Cache vs FSB vs DDR memory?

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I'm confused as usual.

I read of L1 and L2 caches in CPU specs,
DDRs are memory cards added to the MOBO.
I read of FSB in MOBO specs.

So if the caches are integral to the CPU, and DDr provides added
memory, where is the FSB?  On the MOBO?



Re: Cache vs FSB vs DDR memory?

Jethro wrote:
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It is all very confusing, and the details differ between
major families. The answer is a little different, when
comparing Athlon64 say, to a current Core2 Duo or a P4 or
even an AthlonXP. The Athlon64 uses different design principles,
that make "FSB" a more fuzzy terminology.

Loosely speaking, every storage system in your computer, can
be viewed as a level of cache. L1 and L2 currently, tend to be
full speed caches - they have multi-cycle latency (delay) to
get your data, but the clock speed of the memory can be
equivalent to the speed of the core they are connected to.
Your computer main memory is really slow by comparison, and
might be referred to as an "L3" or "Level3" cache. Your hard
drive might be considered to be the "L4" or "Level4" cache
fot the system.

On an old P4 processor, the major blocks in the system look like this.
The Front Side Bus (FSB) is physical and is right on the pins
of the processor.

           |  Core  | An old FSB800 speed Pentium4 processor
           |   L1   |
           |   L2   |
           FSB  | 64 bits at 800MHz or 6.4GB/sec (800MHz is quad pumped)
                | Processor clock 200MHz x 4 establishes transfer rate
       PCIe     |
Video <--> Northbridge <---> Memory DIMMs
        x16     |
                | Hub bus, perhaps 1GB/sec. Differs per chipset/generation.
            Southbridge <---> Disk drives, USB, maybe LAN etc
             SuperIO    <---> Floppy, Serial, Parallel Port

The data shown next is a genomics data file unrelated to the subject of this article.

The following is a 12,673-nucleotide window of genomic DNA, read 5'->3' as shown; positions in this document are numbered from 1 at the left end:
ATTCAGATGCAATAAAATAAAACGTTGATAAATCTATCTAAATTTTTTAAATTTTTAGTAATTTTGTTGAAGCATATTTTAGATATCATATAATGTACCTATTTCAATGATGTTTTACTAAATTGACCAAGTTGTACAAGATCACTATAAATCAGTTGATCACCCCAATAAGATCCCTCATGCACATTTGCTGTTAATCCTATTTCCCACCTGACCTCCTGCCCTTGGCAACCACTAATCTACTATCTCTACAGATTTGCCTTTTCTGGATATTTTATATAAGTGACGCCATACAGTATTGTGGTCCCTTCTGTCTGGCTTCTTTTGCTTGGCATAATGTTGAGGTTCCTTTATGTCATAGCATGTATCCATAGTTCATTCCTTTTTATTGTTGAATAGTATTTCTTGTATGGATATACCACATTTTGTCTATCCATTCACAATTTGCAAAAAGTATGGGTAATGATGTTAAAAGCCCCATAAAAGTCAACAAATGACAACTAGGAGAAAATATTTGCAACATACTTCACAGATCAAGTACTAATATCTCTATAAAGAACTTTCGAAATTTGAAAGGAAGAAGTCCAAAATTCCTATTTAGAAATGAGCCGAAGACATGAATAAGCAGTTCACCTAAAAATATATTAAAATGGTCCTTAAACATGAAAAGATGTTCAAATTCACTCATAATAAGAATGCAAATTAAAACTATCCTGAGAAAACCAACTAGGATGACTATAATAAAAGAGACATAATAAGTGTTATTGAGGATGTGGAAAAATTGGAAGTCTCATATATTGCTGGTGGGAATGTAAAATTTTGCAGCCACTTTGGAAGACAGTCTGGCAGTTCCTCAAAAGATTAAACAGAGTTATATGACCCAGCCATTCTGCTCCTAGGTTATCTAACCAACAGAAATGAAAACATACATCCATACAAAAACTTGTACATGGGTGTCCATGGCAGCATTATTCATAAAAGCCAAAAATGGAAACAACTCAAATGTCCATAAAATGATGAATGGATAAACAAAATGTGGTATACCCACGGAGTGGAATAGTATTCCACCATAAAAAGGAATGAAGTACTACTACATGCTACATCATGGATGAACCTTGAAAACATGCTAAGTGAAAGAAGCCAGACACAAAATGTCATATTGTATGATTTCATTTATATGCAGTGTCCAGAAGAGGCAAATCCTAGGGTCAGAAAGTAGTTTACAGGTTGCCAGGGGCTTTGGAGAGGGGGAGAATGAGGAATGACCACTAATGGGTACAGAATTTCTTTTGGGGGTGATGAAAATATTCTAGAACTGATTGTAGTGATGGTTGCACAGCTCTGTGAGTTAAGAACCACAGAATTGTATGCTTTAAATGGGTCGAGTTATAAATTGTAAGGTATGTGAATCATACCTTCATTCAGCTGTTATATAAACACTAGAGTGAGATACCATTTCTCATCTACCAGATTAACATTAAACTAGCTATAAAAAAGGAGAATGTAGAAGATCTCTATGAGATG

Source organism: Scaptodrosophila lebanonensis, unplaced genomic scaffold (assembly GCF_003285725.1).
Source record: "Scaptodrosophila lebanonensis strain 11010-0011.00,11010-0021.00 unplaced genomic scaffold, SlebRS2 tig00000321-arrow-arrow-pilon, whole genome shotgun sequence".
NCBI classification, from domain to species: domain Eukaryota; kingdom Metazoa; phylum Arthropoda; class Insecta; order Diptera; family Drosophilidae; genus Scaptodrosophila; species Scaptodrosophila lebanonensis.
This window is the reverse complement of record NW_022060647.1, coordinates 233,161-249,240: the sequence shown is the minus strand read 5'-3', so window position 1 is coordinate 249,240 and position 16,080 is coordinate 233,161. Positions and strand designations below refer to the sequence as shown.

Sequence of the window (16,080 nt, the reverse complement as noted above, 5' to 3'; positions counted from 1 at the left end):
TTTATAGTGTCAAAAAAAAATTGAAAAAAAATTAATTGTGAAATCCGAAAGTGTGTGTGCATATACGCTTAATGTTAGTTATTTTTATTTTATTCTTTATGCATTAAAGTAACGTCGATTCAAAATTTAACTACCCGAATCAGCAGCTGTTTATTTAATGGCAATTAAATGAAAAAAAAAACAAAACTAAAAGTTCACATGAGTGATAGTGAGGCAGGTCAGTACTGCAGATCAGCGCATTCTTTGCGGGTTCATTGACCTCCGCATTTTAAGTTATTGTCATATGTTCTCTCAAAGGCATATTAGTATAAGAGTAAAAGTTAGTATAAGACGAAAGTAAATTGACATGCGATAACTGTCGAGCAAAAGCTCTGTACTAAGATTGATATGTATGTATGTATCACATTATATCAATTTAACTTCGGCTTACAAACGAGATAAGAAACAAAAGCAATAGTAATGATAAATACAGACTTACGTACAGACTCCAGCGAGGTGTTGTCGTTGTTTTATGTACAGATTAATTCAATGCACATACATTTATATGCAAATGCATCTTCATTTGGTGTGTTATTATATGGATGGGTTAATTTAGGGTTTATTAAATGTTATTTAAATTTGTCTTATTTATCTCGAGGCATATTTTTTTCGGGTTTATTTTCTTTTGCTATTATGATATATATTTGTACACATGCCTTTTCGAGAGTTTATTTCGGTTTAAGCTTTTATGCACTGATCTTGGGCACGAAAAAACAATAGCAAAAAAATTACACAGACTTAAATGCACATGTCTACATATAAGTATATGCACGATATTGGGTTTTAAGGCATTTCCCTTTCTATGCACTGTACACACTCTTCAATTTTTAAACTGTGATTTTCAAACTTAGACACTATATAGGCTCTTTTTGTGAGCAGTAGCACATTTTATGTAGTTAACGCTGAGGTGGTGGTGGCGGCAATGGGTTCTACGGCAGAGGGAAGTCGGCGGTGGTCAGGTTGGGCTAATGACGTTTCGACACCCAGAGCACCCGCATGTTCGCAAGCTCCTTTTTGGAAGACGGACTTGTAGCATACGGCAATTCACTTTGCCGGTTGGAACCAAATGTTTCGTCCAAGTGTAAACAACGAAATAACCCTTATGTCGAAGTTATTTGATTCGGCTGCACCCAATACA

On an Athlon64, the design looks more like this. Note that
I am not providing any details about the exact arrangement of
Core, L1, L2 (cause I'm lazy). They're just blocks for this discussion.

          |   Core             | Athlon64
          |    L1              |
          |    L2              |
          |                    |
          |                    |
          |  Memory_Controller |<---> Memory DIMMs
          |                    |
                | Hypertransport - two sets of serial, packet oriented
                |                  lanes, operating at 2000MHz or so.
                |                - (200MHz x 5) x 2 (DDR) gives data rate
                |                - 16 bit bus, each direction
                |                - 4GB/sec up, 4GB/sec down (same as PCIe x16)
       PCIe     |
Video <--> Northbridge
        x16     |
                | Hypertransport - may be narrower than the main bus
            Southbridge <---> Disk drives, USB, maybe LAN etc
             SuperIO    <---> Floppy, Serial, Parallel Port

Now, in all the excitement, what is missing from the second diagram ?
The FSB :-) You might consider the FSB to be just before the Memory
Controller, in order to compare "Intel" to "AMD". Or instead of
working virtually, you might try to label the diagram physically -
the FSB might be viewed as the upper Hypertransport bus.

    "...there is no FSB for the system memory to base its speed upon"

But the busses are quite dissimilar in terms of implementation.
Hypertransport is kinda like Ethernet, and uses packets. It is a
narrow bus, running at high speed. Its least efficient mode, might
be transferring small data items, due to the packet overhead (address,
CRC checks, stuff like that). When it transfers bursts of data (for
say the video card), it is much more efficient, as a longer packet
can be used.

The Intel FSB is a parallel bus, as far as I know. I don't know how
the address and data rates compare, whether they are 1:1 or some
other ratio. (On the AthlonXP for example, I think presentation
of addresses happens at a slower rate than data. AthlonXP uses
a split transaction bus, decoupling address and data. The AMD762
datasheet is as close as I can get to details about that bus.)

All good fun stuff.


Re: Re: Cache vs FSB vs DDR memory?

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Thanks Paul.

I'm going to get a drink or two - then re-read and think on all this.


Re: Cache vs FSB vs DDR memory?

The FSB is the front side bus speed that the motherboard is running at.



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